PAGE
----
DAMAGES FOR LOSS OF CONSORTIUM

HOW MUCH IS TOO MUCH?

In prior blogs I discussed different types of damages recoverable for injury or harm caused by negligent or reckless conduct, as well as different components of damages, including damages for economic and non-economic compensation for injuries. In addition to these damages designed to compensate the injured person, Connecticut also permits recovery for loss of consortium damages by the spouse or child of someone injured by the negligent or reckless conduct of another. Thus, where a judge or jury makes an award of damages on behalf of a plaintiff who seeks damages for injuries, or the estate of a decedent that recovers such damages, the spouse or child can also recover damages for loss of consortium.

Loss of consortium damages for a spouse are defined as damages for the loss of services such as assistance and helpfulness; financial support; and intangibles such as companionship, affection, sharing, and aid that exists between spouses living together in marriage including companionship and conjugal affection of the other.

Loss of parental consortium damages are allowed as an element of damages on behalf of a minor child resulting from a parent’s injury during the parent’s life. Loss of parental consortium damages consist of the loss a parent’s services to the child, as well as the intangibles such as a parent’s love, care, guidance, and the mental anguish and injured feelings of the child.

Damages for loss of consortium are measured by the extent of the loss incurred, the severity of the injury to the spouse or parent, and the effect on the relationship. These type of damages are, by their very nature, intangible and difficult to measure. They can result in awards that are at times nominal, and at other times extraordinary. In Ashmore v. Hartford Hospital, the Connecticut Supreme Court recently reversed an award of damages for spousal loss of consortium where the award to the surviving spouse greatly exceeded the damage award to the estate of the deceased spouse. In reversing the award, the Supreme Court opined that in the absence of unusual circumstances, a loss of consortium award ordinarily should not exceed the corresponding wrongful death award to the estate of the injured spouse. Ashmore involved a non-economic damages award of 1.2 million dollars to the estate of the decedent, and a corresponding 4.5 million dollar award to the surviving spouse for loss of consortium. Ashmore sets a new playing field for presenting evidence of loss of consortium in situations where such damages are recoverable. If you or a loved one have suffered injuries as a result of the negligent or reckless conduct of another, you should consult with an attorney to adequately protect your rights.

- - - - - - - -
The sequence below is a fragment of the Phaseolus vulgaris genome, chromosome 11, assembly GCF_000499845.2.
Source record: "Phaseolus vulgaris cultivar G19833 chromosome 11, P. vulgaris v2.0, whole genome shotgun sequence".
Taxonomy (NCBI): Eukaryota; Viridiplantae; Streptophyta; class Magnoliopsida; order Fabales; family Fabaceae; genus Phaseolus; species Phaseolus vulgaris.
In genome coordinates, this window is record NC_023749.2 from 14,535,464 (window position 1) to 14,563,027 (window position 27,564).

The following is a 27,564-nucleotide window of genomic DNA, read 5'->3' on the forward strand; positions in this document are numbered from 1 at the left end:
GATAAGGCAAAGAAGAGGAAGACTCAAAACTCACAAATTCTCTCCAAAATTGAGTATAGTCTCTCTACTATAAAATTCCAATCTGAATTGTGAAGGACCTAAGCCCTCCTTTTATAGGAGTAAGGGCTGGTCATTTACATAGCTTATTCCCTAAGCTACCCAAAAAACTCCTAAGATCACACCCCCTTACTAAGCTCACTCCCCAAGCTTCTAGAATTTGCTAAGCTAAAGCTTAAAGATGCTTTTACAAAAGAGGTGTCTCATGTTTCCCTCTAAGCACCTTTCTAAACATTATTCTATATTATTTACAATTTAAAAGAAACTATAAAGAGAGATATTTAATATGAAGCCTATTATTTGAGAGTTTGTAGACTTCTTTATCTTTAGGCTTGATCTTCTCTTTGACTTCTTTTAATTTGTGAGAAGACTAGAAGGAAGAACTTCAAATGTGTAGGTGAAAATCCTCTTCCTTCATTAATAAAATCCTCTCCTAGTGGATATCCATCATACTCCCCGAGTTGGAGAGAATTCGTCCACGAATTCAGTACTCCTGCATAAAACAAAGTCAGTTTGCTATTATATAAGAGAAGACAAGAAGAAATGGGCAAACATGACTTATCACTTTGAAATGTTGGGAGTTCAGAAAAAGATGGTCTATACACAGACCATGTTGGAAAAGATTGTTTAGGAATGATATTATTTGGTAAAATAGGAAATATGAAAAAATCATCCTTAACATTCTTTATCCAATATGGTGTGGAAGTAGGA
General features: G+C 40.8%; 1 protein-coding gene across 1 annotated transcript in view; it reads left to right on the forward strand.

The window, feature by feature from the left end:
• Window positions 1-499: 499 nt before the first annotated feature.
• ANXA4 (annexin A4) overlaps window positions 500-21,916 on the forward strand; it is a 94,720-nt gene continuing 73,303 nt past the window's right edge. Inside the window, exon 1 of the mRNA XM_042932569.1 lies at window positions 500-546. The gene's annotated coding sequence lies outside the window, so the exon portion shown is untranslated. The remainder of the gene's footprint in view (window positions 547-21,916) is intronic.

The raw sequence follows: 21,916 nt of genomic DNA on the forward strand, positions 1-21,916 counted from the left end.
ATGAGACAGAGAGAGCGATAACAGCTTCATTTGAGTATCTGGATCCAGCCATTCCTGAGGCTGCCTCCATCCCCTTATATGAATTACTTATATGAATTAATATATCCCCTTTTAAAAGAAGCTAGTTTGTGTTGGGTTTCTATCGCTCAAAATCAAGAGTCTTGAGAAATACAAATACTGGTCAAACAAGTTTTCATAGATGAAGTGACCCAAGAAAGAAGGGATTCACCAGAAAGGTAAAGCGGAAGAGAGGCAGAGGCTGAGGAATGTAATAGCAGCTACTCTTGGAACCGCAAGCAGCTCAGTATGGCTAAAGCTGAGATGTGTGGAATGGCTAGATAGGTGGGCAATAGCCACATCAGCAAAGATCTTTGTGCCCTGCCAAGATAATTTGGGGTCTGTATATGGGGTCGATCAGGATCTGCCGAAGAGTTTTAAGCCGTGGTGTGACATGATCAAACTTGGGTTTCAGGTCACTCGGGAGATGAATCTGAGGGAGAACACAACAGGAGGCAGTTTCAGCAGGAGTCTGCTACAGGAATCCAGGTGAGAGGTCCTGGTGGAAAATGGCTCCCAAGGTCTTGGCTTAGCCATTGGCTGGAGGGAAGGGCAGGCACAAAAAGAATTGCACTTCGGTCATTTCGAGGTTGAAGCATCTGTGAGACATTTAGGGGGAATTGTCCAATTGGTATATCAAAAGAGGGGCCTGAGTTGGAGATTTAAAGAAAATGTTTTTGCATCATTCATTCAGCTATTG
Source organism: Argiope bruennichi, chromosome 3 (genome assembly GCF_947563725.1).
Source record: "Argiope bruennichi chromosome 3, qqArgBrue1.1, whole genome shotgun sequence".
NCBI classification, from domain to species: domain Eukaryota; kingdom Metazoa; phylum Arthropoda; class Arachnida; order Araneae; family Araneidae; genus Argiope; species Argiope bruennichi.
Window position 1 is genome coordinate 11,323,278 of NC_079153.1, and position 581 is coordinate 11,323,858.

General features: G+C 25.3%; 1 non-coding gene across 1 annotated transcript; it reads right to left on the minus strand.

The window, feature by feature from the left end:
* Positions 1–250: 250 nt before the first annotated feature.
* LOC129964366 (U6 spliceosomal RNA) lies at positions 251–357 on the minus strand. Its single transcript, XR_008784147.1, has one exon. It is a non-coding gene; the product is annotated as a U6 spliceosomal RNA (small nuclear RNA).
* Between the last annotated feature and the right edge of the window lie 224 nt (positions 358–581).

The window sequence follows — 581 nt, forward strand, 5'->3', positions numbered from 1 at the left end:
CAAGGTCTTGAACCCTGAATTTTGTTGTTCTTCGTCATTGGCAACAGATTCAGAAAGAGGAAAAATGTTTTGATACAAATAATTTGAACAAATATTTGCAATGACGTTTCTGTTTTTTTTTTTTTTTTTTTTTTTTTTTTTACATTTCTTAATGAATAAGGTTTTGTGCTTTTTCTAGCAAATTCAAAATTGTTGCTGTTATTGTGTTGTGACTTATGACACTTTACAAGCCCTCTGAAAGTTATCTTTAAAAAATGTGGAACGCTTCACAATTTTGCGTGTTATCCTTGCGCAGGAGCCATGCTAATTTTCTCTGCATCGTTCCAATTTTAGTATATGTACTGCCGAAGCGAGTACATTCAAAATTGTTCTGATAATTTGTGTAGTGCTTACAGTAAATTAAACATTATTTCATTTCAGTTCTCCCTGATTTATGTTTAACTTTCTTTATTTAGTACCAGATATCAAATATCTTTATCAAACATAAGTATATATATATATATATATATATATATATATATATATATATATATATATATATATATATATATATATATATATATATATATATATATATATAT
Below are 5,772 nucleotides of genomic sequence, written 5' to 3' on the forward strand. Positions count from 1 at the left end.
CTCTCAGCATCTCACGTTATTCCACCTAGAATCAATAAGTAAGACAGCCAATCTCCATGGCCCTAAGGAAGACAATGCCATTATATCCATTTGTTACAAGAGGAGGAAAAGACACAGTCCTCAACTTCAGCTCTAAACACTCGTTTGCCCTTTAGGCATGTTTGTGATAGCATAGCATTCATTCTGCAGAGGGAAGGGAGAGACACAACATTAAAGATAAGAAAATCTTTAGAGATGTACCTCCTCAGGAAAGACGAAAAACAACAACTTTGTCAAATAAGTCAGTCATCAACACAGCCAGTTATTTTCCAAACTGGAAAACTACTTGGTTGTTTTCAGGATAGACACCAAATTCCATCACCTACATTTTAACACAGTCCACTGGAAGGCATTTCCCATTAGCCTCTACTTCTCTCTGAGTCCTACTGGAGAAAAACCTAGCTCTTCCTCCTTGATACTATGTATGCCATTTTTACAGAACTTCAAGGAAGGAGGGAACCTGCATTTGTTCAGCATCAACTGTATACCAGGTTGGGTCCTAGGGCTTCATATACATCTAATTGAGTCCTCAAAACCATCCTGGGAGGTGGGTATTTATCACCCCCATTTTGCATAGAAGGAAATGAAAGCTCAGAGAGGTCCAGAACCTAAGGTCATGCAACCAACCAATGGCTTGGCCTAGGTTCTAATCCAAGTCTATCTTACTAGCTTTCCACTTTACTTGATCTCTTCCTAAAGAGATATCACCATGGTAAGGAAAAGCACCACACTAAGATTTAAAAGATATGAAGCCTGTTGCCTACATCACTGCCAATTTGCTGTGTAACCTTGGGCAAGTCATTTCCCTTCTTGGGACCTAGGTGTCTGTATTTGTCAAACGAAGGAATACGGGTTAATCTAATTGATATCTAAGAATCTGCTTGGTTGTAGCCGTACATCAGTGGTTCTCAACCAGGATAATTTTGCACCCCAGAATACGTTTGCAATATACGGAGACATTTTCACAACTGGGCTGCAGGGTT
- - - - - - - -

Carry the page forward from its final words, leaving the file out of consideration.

READ MORE: DAMAGES: COMPENSATORY VERSUS PUNITIVE

READ MORE: DAMAGES: Economic & Non-Economic Compensation

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